Frequency of first metastatic events in breast cancer: Implications for sequencing of systemic and local-regional treatment

Citation
Hd. Thames et al., Frequency of first metastatic events in breast cancer: Implications for sequencing of systemic and local-regional treatment, J CL ONCOL, 17(9), 1999, pp. 2649-2658
Citations number
27
Language
INGLESE
art.tipo
Article
Categorie Soggetti
Oncology,"Onconogenesis & Cancer Research
Journal title
JOURNAL OF CLINICAL ONCOLOGY
ISSN journal
0732-183X → ACNP
Volume
17
Issue
9
Year of publication
1999
Pages
2649 - 2658
Database
ISI
SICI code
0732-183X(199909)17:9<2649:FOFMEI>2.0.ZU;2-O
Abstract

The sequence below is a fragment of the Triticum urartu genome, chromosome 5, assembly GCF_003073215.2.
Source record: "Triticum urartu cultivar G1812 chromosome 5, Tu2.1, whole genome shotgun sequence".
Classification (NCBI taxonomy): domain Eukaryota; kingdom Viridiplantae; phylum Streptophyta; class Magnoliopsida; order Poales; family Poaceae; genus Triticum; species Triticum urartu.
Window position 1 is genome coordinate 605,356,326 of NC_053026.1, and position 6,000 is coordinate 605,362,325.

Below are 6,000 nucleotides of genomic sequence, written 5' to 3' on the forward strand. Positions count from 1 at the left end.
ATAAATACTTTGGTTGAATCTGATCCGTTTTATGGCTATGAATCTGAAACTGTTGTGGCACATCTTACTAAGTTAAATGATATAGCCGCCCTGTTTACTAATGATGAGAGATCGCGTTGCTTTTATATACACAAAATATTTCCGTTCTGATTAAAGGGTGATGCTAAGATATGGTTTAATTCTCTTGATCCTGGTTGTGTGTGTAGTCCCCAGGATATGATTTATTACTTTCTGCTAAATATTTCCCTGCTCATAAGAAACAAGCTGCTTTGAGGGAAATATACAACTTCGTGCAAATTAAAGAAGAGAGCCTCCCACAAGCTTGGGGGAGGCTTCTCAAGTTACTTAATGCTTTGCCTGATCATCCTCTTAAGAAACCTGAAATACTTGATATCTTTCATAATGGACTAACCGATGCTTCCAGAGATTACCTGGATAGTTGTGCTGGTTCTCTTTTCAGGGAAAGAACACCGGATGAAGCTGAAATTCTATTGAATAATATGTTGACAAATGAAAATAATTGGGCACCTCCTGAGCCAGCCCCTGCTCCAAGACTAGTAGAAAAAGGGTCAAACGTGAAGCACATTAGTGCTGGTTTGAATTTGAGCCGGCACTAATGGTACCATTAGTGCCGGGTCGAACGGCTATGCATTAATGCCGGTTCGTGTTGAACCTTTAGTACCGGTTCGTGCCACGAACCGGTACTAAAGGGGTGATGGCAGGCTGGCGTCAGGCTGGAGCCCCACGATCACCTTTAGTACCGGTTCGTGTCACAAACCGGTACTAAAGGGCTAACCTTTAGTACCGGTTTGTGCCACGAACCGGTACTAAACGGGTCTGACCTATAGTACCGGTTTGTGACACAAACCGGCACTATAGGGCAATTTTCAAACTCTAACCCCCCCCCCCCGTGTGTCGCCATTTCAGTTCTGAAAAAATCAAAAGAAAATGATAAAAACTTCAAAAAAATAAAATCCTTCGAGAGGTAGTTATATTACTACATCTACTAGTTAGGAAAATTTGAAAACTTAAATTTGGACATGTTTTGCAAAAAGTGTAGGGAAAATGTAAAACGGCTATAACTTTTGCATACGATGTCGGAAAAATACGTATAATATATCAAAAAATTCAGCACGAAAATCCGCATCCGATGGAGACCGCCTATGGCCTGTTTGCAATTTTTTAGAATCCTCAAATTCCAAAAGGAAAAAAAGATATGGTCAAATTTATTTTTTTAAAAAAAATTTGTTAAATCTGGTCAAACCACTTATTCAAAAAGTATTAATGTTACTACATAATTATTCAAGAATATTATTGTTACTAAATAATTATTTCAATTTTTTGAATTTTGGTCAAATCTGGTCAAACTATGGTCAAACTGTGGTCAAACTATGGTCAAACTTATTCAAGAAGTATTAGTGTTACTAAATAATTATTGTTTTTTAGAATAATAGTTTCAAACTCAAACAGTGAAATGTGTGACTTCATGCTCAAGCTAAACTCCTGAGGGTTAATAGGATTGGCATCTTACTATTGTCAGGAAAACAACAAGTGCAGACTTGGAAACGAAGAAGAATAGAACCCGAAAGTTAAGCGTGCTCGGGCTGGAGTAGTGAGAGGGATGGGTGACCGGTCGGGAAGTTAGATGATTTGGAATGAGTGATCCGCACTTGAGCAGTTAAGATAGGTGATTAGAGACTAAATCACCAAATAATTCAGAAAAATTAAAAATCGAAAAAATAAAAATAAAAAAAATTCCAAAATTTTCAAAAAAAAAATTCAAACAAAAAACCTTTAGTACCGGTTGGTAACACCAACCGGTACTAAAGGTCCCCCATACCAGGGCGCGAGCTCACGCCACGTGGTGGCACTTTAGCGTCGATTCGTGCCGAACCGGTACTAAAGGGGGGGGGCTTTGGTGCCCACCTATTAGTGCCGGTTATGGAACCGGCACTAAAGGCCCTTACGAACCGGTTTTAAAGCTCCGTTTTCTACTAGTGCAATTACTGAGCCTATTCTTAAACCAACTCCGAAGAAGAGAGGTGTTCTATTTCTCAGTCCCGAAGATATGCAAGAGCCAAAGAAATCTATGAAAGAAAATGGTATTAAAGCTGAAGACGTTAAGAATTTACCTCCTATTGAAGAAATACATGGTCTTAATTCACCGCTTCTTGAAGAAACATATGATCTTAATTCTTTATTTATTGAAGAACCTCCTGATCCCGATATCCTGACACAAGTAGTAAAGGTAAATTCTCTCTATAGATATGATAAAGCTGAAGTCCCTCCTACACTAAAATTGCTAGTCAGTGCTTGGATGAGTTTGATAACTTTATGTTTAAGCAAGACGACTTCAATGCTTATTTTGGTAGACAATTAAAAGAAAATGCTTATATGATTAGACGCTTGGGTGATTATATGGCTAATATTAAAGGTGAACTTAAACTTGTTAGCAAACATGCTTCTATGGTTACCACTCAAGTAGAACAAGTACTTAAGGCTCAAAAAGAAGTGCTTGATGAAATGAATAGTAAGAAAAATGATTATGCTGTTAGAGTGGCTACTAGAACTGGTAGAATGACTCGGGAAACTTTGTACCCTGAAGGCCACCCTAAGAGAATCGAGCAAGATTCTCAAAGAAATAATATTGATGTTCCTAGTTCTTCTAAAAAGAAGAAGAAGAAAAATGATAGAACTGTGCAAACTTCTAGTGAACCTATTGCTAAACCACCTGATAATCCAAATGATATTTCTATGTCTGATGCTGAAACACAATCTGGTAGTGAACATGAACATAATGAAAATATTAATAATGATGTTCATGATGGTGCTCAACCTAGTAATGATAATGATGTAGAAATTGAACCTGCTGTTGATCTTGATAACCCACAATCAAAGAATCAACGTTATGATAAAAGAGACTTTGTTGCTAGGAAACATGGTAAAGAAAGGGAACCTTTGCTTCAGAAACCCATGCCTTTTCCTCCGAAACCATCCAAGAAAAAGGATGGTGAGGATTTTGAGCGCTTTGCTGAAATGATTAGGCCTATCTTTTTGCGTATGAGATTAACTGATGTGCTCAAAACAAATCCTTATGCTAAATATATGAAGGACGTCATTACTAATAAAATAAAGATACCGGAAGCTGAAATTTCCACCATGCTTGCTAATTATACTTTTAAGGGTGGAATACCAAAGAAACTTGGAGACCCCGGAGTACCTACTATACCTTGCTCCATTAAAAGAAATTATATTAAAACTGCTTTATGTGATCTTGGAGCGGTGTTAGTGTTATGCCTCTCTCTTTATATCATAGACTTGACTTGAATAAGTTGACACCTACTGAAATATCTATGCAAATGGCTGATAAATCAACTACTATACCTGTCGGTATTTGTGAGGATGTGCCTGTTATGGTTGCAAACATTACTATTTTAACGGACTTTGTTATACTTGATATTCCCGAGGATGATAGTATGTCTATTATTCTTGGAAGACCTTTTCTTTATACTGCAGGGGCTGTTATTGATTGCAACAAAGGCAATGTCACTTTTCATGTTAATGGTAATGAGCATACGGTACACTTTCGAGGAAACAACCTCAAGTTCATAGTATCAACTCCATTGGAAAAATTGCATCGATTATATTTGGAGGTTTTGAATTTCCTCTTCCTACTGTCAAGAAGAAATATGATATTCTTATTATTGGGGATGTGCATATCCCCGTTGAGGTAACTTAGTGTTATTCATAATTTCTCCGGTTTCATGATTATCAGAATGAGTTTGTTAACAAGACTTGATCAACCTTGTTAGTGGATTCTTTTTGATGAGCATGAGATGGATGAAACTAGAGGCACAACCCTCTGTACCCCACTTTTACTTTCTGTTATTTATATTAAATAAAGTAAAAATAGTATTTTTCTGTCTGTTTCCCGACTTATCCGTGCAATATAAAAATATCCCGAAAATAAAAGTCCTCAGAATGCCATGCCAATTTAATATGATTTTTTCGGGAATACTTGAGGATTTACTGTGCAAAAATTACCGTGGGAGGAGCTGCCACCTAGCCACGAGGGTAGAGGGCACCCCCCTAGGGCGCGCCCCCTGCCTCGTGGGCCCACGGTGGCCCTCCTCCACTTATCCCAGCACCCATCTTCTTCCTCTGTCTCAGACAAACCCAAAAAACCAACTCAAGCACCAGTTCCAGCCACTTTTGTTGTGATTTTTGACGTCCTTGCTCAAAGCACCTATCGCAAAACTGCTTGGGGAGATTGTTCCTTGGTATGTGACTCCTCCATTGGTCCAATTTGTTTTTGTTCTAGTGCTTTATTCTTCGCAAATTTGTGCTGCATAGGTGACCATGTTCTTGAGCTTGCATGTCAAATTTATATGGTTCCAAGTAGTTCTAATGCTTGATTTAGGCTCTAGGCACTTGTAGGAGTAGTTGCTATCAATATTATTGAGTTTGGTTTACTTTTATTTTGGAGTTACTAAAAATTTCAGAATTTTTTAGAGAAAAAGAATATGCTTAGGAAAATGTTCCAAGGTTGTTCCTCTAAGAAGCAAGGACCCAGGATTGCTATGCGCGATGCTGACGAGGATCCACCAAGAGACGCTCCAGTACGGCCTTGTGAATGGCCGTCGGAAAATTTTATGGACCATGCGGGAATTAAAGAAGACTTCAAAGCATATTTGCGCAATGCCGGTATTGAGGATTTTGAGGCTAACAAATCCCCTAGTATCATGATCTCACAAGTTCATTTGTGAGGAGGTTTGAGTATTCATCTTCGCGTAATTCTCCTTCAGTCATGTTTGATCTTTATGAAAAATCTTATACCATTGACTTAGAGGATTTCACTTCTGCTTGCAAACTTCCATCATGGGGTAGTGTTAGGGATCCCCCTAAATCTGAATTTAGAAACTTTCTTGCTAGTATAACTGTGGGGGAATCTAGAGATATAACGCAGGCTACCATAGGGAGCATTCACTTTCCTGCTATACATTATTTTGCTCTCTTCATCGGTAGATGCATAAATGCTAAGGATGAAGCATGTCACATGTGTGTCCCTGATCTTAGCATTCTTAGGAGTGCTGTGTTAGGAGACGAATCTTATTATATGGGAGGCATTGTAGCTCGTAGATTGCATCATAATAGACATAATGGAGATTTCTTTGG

Purpose: The sequencing of treatment for early breast cancer is controversi al. The purpose of this study was to quantify the risk of delaying surgery, using estimates of the frequency of first metastases from breast primary t umors, Patients and Methods: The probability that 560 (node-negative), 657 (with o ne to three positive nodes), and 505 (with more than three positive nodes) women treated without adjuvant chemotherapy would be free of distant diseas e at presentation wets fit to a mathematical model of the seeding of distan t metastases and combined with estimates of the growth rate to calculate th e frequency of first distant disseminations per month. Results: Frequencies of first distant metastases were approximately 1% to 2 % per month, 2% to 4% per month, and 3% to 6% per month in T1 patients who were node-negative, had one to three positive nodes, or more than three pos itive nodes, respectively. As a resuit, the typical patient with T1 disease , who has ct 70% ta 80% chance of being free of distant disease, runs a 1% to 4% risk of distant dissemination for each month surgery is delayed. Assu ming a 30% reduction in mortality caused by adjuvant chemotherapy, the mode l predicts that T1 patients treated with neoadjuvant chemotherapy would pot entially have a higher rate of distant metastasis development than those tr eated with an initial surgical resection followed by adjuvant chemotherapy, Conclusion: We formulate the hypothesis that optimal sequencing of surgery and systemic treatment of breast cancer may be rite-dependent, with a disad vantage or no benefit from neoadjuvant treatment for T1 patients but an inc reasing benefit with increasing size of the primary tumor. (C) 1999 by Amer ican Society of Clinical Oncology.